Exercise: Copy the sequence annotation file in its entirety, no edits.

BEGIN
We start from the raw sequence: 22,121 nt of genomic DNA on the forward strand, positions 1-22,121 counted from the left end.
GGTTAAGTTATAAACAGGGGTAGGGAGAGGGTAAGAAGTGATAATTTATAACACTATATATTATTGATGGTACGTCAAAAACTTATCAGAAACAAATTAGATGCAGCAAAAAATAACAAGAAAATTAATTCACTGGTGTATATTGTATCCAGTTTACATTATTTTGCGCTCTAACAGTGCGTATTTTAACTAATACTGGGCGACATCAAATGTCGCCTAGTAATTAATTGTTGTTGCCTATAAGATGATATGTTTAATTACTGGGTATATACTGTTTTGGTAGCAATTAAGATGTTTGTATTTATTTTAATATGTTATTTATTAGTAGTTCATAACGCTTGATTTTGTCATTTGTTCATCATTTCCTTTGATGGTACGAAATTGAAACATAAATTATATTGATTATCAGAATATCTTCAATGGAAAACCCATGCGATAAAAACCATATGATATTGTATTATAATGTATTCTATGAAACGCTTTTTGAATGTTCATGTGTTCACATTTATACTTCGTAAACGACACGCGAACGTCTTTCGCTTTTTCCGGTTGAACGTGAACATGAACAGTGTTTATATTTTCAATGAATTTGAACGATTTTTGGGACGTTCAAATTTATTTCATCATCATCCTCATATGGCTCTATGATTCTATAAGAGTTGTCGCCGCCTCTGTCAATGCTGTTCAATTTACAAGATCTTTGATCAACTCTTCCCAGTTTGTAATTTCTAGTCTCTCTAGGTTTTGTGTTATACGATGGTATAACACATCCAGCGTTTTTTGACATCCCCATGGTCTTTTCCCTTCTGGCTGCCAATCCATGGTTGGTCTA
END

We start from the raw sequence: 22,121 nt of genomic DNA on the forward strand, positions 1-22,121 counted from the left end.
GGTTAAGTTATAAACAGGGGTAGGGAGAGGGTAAGAAGTGATAATTTATAACACTATATATTATTGATGGTACGTCAAAAACTTATCAGAAACAAATTAGATGCAGCAAAAAATAACAAGAAAATTAATTCACTGGTGTATATTGTATCCAGTTTACATTATTTTGCGCTCTAACAGTGCGTATTTTAACTAATACTGGGCGACATCAAATGTCGCCTAGTAATTAATTGTTGTTGCCTATAAGATGATATGTTTAATTACTGGGTATATACTGTTTTGGTAGCAATTAAGATGTTTGTATTTATTTTAATATGTTATTTATTAGTAGTTCATAACGCTTGATTTTGTCATTTGTTCATCATTTCCTTTGATGGTACGAAATTGAAACATAAATTATATTGATTATCAGAATATCTTCAATGGAAAACCCATGCGATAAAAACCATATGATATTGTATTATAATGTATTCTATGAAACGCTTTTTGAATGTTCATGTGTTCACATTTATACTTCGTAAACGACACGCGAACGTCTTTCGCTTTTTCCGGTTGAACGTGAACATGAACAGTGTTTATATTTTCAATGAATTTGAACGATTTTTGGGACGTTCAAATTTATTTCATCATCATCCTCATATGGCTCTATGATTCTATAAGAGTTGTCGCCGCCTCTGTCAATGCTGTTCAATTTACAAGATCTTTGATCAACTCTTCCCAGTTTGTAATTTCTAGTCTCTCTAGGTTTTGTGTTATACGATGGTATAACACATCCAGCGTTTTTTGACATCCCCATGGTCTTTTCCCTTCTGGCTGCCAATCCATGGTTGGTCTA